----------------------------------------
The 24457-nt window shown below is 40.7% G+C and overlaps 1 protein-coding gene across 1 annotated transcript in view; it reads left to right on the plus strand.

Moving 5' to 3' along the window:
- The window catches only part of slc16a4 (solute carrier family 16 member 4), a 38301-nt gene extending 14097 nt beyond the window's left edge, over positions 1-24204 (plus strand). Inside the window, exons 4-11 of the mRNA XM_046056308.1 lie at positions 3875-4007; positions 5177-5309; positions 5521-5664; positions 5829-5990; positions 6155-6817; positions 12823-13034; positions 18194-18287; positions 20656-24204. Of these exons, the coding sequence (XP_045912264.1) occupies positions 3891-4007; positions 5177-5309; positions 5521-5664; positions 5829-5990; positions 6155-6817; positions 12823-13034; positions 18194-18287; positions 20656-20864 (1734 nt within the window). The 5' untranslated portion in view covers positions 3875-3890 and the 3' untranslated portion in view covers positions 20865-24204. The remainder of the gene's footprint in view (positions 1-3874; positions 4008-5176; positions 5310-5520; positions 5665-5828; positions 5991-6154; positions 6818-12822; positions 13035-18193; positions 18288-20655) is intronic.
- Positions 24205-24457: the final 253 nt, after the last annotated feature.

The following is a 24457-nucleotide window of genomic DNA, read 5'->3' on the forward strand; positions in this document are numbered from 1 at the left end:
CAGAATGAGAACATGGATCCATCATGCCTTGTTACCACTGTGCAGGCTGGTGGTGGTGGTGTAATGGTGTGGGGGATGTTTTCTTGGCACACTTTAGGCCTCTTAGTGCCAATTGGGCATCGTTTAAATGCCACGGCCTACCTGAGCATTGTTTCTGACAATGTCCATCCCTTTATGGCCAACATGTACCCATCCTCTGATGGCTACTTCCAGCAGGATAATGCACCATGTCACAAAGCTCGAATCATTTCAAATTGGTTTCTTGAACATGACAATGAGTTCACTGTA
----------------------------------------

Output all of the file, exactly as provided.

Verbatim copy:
The 24457-nt window shown below is 40.7% G+C and overlaps 1 protein-coding gene across 1 annotated transcript in view; it reads left to right on the plus strand.

Moving 5' to 3' along the window:
- The window catches only part of slc16a4 (solute carrier family 16 member 4), a 38301-nt gene extending 14097 nt beyond the window's left edge, over positions 1-24204 (plus strand). Inside the window, exons 4-11 of the mRNA XM_046056308.1 lie at positions 3875-4007; positions 5177-5309; positions 5521-5664; positions 5829-5990; positions 6155-6817; positions 12823-13034; positions 18194-18287; positions 20656-24204. Of these exons, the coding sequence (XP_045912264.1) occupies positions 3891-4007; positions 5177-5309; positions 5521-5664; positions 5829-5990; positions 6155-6817; positions 12823-13034; positions 18194-18287; positions 20656-20864 (1734 nt within the window). The 5' untranslated portion in view covers positions 3875-3890 and the 3' untranslated portion in view covers positions 20865-24204. The remainder of the gene's footprint in view (positions 1-3874; positions 4008-5176; positions 5310-5520; positions 5665-5828; positions 5991-6154; positions 6818-12822; positions 13035-18193; positions 18288-20655) is intronic.
- Positions 24205-24457: the final 253 nt, after the last annotated feature.

The following is a 24457-nucleotide window of genomic DNA, read 5'->3' on the forward strand; positions in this document are numbered from 1 at the left end:
CAGAATGAGAACATGGATCCATCATGCCTTGTTACCACTGTGCAGGCTGGTGGTGGTGGTGTAATGGTGTGGGGGATGTTTTCTTGGCACACTTTAGGCCTCTTAGTGCCAATTGGGCATCGTTTAAATGCCACGGCCTACCTGAGCATTGTTTCTGACAATGTCCATCCCTTTATGGCCAACATGTACCCATCCTCTGATGGCTACTTCCAGCAGGATAATGCACCATGTCACAAAGCTCGAATCATTTCAAATTGGTTTCTTGAACATGACAATGAGTTCACTGTA